I felt quite nostalgic on hearing the US will impose tariffs on an eclectic range of EU products in response to a World Trade Organisation ruling that Airbus benefited from illegal subsidies to the detriment of Boeing.
Single-malt Scotch whisky is on the list. What, you may wonder, does whisky have to do with planes? But then what did cashmere knitwear have to do with bananas, a question which exercised me 20 years ago as UK Trade Minister.
That was the last big US retaliation against EU subsidies. These had been driven mainly by the UK to protect Caribbean banana producers from the full blast of competition from American corporations operating in Colombia and Ecuador.
I worked closely with the Scottish cashmere industry and we managed to protect them by Government underwriting the threatened tariffs. Eventually, the WTO greatly reduced the total sum the US was entitled to extract and “Banana Wars” faded away – though Caribbean countries still live with the consequences.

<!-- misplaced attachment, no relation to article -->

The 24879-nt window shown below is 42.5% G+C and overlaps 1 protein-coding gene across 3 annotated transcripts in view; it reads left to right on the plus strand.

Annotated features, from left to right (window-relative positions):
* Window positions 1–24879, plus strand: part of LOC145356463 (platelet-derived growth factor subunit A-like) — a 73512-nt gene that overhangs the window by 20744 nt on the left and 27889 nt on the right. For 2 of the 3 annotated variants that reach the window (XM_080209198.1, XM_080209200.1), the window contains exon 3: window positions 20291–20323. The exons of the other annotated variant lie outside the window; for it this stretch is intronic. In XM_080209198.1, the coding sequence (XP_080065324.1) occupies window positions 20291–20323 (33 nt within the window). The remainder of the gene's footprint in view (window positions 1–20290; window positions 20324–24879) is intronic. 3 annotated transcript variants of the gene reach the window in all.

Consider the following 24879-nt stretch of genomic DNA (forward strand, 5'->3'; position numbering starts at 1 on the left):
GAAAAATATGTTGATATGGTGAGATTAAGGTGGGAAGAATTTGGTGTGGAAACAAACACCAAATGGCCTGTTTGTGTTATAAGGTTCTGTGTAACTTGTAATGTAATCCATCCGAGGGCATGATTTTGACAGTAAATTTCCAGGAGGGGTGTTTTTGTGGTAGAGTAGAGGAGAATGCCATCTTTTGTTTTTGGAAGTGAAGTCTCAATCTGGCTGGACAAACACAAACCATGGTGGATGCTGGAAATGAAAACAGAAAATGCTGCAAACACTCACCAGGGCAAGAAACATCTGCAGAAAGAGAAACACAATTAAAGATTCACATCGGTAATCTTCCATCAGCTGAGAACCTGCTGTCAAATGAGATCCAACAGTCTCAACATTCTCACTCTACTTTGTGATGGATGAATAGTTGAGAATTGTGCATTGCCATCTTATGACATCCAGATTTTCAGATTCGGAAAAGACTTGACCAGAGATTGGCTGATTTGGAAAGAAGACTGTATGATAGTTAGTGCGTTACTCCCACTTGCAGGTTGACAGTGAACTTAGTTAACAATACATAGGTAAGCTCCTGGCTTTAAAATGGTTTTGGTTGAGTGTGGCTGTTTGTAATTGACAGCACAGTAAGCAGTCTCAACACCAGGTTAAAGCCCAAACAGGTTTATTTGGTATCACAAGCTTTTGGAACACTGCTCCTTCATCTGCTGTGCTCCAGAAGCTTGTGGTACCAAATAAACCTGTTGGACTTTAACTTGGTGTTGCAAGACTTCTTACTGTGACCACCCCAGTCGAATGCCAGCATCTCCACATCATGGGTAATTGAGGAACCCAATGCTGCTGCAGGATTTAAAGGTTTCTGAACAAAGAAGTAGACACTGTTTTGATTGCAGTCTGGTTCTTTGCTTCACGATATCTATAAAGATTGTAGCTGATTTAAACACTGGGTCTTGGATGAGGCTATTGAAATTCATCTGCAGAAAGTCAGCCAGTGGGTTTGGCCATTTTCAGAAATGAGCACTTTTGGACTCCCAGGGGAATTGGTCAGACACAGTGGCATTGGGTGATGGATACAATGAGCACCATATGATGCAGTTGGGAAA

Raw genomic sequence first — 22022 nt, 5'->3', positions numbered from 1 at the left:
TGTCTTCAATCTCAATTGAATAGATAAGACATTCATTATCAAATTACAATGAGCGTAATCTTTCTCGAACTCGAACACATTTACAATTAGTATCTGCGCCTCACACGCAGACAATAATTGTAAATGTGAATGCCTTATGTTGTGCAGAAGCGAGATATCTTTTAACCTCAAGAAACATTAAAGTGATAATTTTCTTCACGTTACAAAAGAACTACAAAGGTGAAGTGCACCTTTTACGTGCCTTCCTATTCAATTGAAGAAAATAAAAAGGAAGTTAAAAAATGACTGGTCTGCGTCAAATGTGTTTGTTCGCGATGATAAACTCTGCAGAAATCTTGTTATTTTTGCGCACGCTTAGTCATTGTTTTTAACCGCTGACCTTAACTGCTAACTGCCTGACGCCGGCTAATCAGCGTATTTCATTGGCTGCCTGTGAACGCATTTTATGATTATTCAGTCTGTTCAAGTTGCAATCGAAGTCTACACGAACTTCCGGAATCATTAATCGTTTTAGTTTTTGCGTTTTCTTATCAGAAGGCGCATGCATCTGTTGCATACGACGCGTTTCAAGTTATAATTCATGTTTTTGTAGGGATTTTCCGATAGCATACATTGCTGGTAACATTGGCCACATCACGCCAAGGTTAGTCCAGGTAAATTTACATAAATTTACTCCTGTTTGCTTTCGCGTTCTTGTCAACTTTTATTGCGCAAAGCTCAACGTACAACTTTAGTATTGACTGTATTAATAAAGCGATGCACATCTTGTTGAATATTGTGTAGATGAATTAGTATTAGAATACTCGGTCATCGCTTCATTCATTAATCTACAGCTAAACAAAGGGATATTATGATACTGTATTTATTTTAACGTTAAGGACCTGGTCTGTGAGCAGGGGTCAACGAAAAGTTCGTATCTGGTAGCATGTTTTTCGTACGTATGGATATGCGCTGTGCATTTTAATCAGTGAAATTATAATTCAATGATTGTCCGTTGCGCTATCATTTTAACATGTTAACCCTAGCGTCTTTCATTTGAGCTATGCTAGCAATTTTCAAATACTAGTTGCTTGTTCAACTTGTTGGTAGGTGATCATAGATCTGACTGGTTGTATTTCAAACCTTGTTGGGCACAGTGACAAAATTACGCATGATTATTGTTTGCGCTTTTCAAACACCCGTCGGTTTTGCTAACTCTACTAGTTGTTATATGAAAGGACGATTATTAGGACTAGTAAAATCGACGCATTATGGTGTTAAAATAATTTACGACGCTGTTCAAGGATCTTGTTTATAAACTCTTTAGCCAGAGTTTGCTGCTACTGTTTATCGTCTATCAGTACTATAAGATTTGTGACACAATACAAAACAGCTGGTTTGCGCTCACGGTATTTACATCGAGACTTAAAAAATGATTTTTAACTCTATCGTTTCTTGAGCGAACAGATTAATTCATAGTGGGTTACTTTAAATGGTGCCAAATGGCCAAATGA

One thing I learned from the experience is that the US trade authorities are ruthless and largely independent of political direction. Tony Blair raised the cashmere issue directly with Bill Clinton who explained the limitations of his influence to resolve it, much as he would have liked to!
Against that background, I have listened with some sceptisicm to promises from President Trump and John Bolton – remember him? – of huge, fast-tracked trade deals post-Brexit. They’re having a laugh.
When it comes to trade, America will act in American interests first, second and last. No special deals will conflict with that doctrine, so get used to it. Now, if anyone needs advice on how to fight Airbus Wars...